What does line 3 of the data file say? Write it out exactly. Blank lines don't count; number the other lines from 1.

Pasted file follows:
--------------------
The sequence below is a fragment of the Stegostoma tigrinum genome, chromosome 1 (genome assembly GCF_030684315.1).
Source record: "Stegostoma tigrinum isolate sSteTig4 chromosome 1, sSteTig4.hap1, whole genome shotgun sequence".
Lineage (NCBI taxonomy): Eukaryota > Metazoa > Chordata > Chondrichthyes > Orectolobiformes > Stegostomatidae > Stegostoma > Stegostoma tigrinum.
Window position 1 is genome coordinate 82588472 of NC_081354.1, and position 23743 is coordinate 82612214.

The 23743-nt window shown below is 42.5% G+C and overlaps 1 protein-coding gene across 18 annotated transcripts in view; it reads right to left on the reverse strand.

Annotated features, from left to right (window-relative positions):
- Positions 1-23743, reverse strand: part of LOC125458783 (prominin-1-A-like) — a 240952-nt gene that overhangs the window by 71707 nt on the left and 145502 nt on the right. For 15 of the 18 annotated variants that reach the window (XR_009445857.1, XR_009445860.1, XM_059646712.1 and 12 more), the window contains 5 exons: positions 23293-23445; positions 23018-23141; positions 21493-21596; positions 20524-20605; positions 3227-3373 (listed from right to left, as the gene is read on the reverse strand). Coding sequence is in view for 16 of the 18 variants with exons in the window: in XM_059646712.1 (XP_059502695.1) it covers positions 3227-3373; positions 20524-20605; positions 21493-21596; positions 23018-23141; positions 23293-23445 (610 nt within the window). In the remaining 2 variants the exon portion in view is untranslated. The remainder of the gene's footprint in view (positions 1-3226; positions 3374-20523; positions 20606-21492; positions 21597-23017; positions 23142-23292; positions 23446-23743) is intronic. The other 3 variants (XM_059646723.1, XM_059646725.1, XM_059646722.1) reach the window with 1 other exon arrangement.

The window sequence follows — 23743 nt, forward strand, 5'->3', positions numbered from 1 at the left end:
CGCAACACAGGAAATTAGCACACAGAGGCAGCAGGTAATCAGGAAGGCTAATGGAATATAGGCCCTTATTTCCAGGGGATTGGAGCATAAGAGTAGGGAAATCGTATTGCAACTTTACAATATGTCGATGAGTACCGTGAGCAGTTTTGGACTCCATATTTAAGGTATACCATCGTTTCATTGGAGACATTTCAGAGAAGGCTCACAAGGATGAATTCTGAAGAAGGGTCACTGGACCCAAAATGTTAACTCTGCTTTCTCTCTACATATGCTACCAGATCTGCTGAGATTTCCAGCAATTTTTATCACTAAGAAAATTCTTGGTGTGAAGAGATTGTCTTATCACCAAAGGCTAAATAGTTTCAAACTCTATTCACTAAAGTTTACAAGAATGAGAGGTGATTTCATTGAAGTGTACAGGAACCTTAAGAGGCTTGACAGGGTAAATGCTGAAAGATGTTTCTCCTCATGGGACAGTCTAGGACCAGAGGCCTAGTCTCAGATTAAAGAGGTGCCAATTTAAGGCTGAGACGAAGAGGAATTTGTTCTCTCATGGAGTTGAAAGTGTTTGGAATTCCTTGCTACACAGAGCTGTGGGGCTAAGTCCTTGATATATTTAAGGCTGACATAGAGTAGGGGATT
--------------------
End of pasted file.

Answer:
Lineage (NCBI taxonomy): Eukaryota > Metazoa > Chordata > Chondrichthyes > Orectolobiformes > Stegostomatidae > Stegostoma > Stegostoma tigrinum.